The Pros and Cons of Sweetening Coffee with Honey

Can You Add Honey as a Sweetener to Coffee?

Sugar is the most popular sweetener used in coffee, but it’s hardly the only one. People use a number of different types of sweeteners in their coffee, including both artificial and natural ones. One alternative sweetener that’s sometimes mentioned, especially by tea drinkers and those looking for a healthier alternative to sugar, is honey. Of course, you can put honey in coffee, but should you? Here’s a look at the pros and cons of using honey instead of sugar in coffee.

Honey Has More Calories — But Is the Better Choice

Honey technically has more calories than sugar. A teaspoon of honey has about 21 calories, while one of white sugar contains around 16 calories. Whether you’ll consume more calories by using honey or sugar, however, isn’t as clear-cut as this comparison might make it seem.

There are other considerations to take into account that arise from the molecular differences between honey and sugar.

  • Honey consists mostly both glucose and fructose. Glucose, in particular, is a basic sugar that’s easy to burn. Fructose doesn’t burn quite as quickly and is more likely to be turned into fat, but it still can be used fairly readily by the body.
  • White table sugar contains disaccharides, which are more complex sugars. Although the disaccharides in sugar are broken down into glucose and fructose by the body, they take longer to process and aren’t as immediately burned.

These molecular differences have three significant effects that impact how many calories stay in your body when using honey or white sugar:

  • The sugars in honey taste sweeter than those in white sugar, so you may use less honey than sugar when sweetening your coffee.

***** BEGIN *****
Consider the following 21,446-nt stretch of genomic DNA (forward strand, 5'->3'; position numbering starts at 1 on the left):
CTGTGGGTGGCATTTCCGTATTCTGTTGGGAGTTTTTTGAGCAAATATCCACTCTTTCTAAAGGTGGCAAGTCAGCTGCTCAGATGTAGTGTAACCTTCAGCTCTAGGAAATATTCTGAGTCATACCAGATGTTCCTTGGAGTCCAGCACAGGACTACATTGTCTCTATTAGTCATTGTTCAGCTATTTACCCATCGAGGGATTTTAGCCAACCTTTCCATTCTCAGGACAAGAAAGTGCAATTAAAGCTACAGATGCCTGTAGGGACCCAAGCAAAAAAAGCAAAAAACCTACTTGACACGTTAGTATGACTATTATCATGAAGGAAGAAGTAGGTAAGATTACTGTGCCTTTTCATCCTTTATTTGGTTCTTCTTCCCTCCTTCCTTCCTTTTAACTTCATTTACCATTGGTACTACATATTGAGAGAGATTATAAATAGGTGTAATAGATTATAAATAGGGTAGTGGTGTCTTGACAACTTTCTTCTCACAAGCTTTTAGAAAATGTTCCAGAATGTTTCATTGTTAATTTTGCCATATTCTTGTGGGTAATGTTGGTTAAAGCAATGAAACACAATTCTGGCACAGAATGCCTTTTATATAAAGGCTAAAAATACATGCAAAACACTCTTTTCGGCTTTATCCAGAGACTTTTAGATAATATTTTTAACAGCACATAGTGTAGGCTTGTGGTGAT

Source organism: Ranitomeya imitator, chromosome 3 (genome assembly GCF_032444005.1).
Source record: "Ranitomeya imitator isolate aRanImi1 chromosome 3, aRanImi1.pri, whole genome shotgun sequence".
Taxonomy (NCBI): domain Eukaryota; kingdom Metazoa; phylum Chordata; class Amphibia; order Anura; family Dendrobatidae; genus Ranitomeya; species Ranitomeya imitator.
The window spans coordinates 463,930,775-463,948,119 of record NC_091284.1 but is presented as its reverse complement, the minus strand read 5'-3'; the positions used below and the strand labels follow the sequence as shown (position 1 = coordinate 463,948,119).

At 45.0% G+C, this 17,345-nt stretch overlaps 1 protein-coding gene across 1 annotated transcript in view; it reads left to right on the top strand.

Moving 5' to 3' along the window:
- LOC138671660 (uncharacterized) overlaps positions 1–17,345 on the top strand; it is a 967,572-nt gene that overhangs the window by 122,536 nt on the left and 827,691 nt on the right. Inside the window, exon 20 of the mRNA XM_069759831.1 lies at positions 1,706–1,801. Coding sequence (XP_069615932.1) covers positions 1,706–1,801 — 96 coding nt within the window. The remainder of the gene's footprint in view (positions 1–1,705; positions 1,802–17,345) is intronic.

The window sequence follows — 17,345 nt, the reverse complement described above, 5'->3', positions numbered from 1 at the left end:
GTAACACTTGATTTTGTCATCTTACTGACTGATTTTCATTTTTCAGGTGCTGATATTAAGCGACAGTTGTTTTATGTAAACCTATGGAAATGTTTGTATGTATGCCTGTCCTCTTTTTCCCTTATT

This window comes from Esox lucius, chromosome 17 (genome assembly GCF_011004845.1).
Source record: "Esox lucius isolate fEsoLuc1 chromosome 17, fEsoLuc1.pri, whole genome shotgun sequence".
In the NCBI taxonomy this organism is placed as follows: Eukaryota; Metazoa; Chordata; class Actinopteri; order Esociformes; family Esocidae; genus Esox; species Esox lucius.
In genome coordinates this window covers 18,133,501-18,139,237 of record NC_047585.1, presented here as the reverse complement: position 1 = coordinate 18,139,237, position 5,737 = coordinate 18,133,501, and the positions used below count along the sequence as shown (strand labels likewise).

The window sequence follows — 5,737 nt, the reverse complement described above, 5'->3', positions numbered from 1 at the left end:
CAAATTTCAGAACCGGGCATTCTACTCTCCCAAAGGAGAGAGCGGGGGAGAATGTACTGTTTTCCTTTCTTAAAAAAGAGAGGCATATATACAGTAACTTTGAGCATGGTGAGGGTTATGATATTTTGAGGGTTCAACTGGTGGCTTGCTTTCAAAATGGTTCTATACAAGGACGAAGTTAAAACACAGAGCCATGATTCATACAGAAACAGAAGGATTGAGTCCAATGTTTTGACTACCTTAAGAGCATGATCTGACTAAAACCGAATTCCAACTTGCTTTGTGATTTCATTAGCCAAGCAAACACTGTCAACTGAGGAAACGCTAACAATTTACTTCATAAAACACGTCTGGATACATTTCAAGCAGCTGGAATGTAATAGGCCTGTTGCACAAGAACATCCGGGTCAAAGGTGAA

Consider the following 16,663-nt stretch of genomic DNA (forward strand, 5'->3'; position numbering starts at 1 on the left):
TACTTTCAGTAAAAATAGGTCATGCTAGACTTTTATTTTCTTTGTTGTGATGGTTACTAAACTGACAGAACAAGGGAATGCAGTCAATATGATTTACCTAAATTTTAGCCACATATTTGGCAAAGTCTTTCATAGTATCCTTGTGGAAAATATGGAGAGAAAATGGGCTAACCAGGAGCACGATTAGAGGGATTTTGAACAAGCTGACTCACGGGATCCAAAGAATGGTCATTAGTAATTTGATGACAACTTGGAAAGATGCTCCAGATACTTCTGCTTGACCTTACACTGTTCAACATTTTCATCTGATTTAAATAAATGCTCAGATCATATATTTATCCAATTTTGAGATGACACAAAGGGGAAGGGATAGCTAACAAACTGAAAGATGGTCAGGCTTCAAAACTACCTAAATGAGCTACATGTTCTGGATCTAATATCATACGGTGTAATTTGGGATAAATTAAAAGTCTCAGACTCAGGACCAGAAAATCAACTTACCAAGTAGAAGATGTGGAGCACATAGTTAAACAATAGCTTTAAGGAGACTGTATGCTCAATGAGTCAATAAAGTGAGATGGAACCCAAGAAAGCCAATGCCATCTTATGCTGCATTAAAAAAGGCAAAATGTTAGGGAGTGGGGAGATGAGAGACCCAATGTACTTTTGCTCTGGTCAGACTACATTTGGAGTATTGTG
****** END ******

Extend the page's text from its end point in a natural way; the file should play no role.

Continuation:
• Because the sugars in honey are processed faster, they’re less likely to be converted into fats and stored in your body.
  • The sugars in honey have a lower glycemic index than those in white sugar, which means honey will have less of an effect on blood-glucose levels.

In short, although honey has more calories than table sugar, the sugars in honey are preferable to those in table sugar.

Honey Has Other Benefits

Because honey is less processed than white sugar, it has other trace nutrients that have additional health benefits. For instance, honey often contains:

  • Antibacterial properties
  • Antioxidants
  • Minerals (including calcium, iron, magnesium, phosphate, potassium, sodium chlorine and sulphur)
  • Vitamins (including vitamin B1, B2, B3, B5, B6 and C)

Table sugar has none of these additional benefits.

(Many honeys also have a high concentration of pesticides, according to an article in Shape. You can get honey with less pesticide residue by using organic honey.)

Honey Affects the Taste of Coffee

If you’re only concerned with health, honey is the better coffee sweetener. Its sugars are easier to process, and it provides you with other important nutrients.

Health, however, isn’t the only concern for coffee drinkers. After all, if it was the only consideration, you’d drink your coffee black — or you might drink water instead of coffee. Taste also is a major consideration.

When it comes to taste, sugar has a clear advantage over honey — and that’s why most people use sugar instead of honey to sweeten their coffee. Honey has a strong flavor that doesn’t always go well with coffee. While a few people like the taste of honey in their coffee, many find that honey’s flavors clash with coffee’s.

If you’re looking for a healthy alternative to processed sugar, try sweetening your coffee with honey. In fact, try a few different honeys in a few different coffees. Maybe there will be a combination you like. Likely, you’ll come back to table sugar or search for a different way to sweeten your coffee. You’ll never know until you try honey, though.

Let Us Know How You Sweeten Your Coffee

Do you have a favorite coffee sweetener? If so, let us know on Twitter. We’re always excited to hear how our customers are enjoying the coffees we roast.

Author Scott

Scott is a professional writer for Driftaway Coffee. He worked as a barista for eight years, but today prefers to enjoy his beverages from the other side of the counter. When not drinking Driftaway Coffee, Scott usually has a mug of his own roasted coffee nearby.

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